Montana State University

MSU graduate students present research on viruses and pathogens affecting bees at pollinator conference

September 7, 2016 -- by Marshall Swearingen for MSU News Service

Three MSU graduate students recently presented their research about viruses and pathogens affecting bees at an international pollinator conference. MSU photo by Kelly GorhamMSU graduate student Alex McMenamin gently coaxes new Carniolan honey bees into their new home at the MSU Honeybee Research Site and Pollinator Garden. MSU photo by Kelly GorhamPollinator Garden and Research Center at MSU

Three MSU graduate students recently presented their research about viruses and pathogens affecting bees at an international pollinator conference. MSU photo by Kelly Gorham

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Three Montana State University graduate students recently presented their research about viruses and pathogens affecting bees at one of the premier gatherings concerning the health of honey bees and other pollinators.

Laura Brutscher, William Glenny and Alex McMenamin, along with adviser Michelle Flenniken, assistant professor in MSU’s Department of Plant Sciences and Plant Pathology in the College of Agriculture, attended the International Conference on Pollinator Biology, Health, and Policy. The event, which took place July 18-20, was hosted by Pennsylvania State University's Center for Pollinator Research.

"This is one of the largest international pollinator health conferences,” Flenniken said. “It is held every two to three years, thus it is an important opportunity for master’s and Ph.D. students to present their work at this conference during their graduate careers.”

McMenamin, a second-year doctoral student in MSU’s Molecular BioSciences Program in the Department of Microbiology and Immunology in the College of Agriculture and the College of Letters and Science, presented the Flenniken lab's research on Lake Sinai viruses, a prevalent and abundant group of viruses that have been detected in honey bee samples throughout the globe, including samples obtained from honey bee colonies in Montana. The viruses, as well as other pathogens, have been associated with honey bee colony losses, which have averaged 33 percent annually since 2006.

"These viruses were only recently discovered, so we think it's important to understand whether they're having an impact on colony health," said McMenamin, who is pursuing his doctorate in microbiology. "Part of that is understanding the viruses themselves."

With support from the Montana Department of Agriculture's Specialty Crop Block Program, McMenamin and others in the Flenniken lab, including research associate Katie Daughenbaugh, who earned her doctorate in veterinary molecular biology from MSU in 2005, are documenting which strains of the Lake Sinai virus are present in Montana. By investigating how the different strains are transmitted, the research team is looking to find ways to reduce the virus' spread.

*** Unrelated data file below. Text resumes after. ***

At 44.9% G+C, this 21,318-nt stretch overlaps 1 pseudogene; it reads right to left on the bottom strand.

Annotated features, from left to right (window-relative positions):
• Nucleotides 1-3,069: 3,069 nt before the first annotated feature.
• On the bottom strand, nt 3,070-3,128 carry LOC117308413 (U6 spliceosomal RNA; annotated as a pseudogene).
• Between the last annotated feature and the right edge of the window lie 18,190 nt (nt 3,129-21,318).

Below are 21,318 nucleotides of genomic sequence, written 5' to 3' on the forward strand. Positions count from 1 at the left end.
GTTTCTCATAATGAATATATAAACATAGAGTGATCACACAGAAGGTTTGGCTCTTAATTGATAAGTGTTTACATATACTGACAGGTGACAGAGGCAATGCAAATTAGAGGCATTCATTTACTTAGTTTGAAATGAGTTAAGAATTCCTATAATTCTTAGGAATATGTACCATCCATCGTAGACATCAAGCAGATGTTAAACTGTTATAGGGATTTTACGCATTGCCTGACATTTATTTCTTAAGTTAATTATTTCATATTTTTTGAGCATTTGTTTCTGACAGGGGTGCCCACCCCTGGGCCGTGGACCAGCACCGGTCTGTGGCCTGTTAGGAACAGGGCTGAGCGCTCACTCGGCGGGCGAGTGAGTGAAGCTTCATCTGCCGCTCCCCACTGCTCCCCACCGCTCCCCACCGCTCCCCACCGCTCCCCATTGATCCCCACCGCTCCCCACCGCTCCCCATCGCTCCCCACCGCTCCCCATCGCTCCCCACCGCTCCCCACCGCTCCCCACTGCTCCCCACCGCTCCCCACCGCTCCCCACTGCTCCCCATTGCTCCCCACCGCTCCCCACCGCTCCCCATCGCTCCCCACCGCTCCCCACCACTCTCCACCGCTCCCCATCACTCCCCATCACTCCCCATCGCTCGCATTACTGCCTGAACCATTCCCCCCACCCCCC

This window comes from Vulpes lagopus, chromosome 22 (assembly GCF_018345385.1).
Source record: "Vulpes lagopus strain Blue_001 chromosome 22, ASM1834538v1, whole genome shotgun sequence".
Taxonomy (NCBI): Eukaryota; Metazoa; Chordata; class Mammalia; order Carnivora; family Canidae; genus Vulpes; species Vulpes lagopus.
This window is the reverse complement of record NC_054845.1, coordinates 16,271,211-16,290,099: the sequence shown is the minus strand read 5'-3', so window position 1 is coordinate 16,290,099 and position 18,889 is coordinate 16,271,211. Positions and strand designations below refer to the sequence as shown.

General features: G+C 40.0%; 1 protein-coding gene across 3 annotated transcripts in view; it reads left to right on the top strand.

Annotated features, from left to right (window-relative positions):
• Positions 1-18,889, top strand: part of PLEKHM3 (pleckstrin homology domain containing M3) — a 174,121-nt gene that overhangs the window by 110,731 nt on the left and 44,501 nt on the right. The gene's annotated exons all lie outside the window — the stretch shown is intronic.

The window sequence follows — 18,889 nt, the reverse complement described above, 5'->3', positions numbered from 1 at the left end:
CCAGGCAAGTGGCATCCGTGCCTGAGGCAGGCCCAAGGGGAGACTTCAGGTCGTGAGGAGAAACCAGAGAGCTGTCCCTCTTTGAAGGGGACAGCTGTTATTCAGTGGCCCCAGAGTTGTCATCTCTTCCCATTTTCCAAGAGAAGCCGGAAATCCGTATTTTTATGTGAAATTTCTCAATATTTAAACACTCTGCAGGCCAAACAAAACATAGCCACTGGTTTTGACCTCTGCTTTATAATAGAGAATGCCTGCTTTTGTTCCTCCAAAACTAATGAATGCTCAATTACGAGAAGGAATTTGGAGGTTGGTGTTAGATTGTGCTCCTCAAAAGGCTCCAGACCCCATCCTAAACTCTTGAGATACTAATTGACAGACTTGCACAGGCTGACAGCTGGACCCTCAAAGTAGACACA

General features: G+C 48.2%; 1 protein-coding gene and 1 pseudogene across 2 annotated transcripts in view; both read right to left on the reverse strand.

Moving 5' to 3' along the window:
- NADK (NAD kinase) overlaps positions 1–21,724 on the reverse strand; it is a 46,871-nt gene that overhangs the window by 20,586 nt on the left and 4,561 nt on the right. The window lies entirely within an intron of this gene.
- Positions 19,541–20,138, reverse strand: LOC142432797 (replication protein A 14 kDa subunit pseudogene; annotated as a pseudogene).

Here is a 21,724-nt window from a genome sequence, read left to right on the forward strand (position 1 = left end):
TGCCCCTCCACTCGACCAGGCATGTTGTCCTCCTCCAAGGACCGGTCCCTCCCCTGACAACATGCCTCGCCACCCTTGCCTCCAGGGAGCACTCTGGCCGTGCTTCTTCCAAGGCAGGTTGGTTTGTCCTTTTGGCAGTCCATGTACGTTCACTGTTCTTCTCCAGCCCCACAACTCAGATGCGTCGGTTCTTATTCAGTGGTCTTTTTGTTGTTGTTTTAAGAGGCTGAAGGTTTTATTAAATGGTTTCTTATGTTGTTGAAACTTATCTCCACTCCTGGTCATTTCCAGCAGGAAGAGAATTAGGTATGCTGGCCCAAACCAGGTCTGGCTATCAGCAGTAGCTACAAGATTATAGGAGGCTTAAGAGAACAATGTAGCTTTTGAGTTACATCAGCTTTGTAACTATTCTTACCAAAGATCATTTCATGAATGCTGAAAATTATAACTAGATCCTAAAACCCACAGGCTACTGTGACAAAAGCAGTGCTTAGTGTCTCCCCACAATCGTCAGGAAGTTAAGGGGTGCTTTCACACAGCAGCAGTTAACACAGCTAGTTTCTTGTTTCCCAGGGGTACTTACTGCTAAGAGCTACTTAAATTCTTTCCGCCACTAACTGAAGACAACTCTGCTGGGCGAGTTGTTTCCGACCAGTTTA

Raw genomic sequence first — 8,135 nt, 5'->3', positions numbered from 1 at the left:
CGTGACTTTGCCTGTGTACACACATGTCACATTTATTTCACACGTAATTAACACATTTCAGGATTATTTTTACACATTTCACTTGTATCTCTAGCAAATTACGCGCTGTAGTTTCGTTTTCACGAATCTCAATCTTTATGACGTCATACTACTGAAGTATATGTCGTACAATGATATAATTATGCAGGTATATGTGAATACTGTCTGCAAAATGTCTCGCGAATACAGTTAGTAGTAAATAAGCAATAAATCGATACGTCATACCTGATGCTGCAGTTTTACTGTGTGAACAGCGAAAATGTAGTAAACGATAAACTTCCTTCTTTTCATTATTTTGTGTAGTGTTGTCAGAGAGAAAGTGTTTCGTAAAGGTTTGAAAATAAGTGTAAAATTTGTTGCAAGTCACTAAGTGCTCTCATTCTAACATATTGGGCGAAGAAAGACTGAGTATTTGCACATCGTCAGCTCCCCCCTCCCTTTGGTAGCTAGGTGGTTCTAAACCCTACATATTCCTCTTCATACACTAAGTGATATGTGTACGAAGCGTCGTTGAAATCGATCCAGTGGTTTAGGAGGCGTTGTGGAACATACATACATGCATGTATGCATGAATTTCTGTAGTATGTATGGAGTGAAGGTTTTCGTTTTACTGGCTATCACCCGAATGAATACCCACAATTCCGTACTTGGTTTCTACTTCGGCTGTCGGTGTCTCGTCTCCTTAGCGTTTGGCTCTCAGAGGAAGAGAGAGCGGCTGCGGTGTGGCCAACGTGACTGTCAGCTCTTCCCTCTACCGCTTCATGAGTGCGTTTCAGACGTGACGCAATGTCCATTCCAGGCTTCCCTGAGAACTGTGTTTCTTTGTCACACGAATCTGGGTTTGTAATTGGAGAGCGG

Glenny, a graduate student in MSU's Department of Ecology, received funding from the university's College of Letters and Science and the Montana Institute on Ecosystems to attend the conference and present his research, which involves detecting Lake Sinai virus in North American bumble bees. Glenny is co-advised by Flenniken and Laura Burkle, MSU assistant professor of ecology.

"Bees are really important to promoting biodiversity and ecosystem function," Glenny said. "The fact that we're seeing declines in pollinators worldwide should be a concern for scientists, as well as people who care about food security."

Brutscher, a doctoral student in the Department of Microbiology and Immunology, said the conference was "a really good opportunity to talk to other scientists and get feedback."

"I've been reading all these papers from big-name scientists, and it was exciting to meet them in person," she said.

In 2012, Brutscher, who is co-advised by Flenniken and Carl Yeoman, assistant professor in the Department of Animal and Range Sciences, received a Honey Bee Biology Fellowship from Project Apis m., a nonprofit organization that supports honey bee research, to research honey bees and the pathogens that infect them. The fellowship is the result of a partnership between national nonprofit Project Apis m., named for the western or European honey bee, and Costco, which has used sales of Kirkland Signature honey to support honey bee research.

The research Brutscher presented at the conference is focused on observing the individual genes that are expressed, or “turned on,” when a honey bee is infected with a virus.

"The goal of my research is to better understand honey bee antiviral immune responses at the organismal and cellular level," Brutscher said. "It's really exciting to begin to identify and characterize the immune pathways that honey bees utilize to fight off virus infections."

For more information about pollinator research at MSU, go to http://www.montana.edu/pollinators.

Contact: Michelle Flenniken, michelle.flenniken@montana.edu or (406) 994-7229

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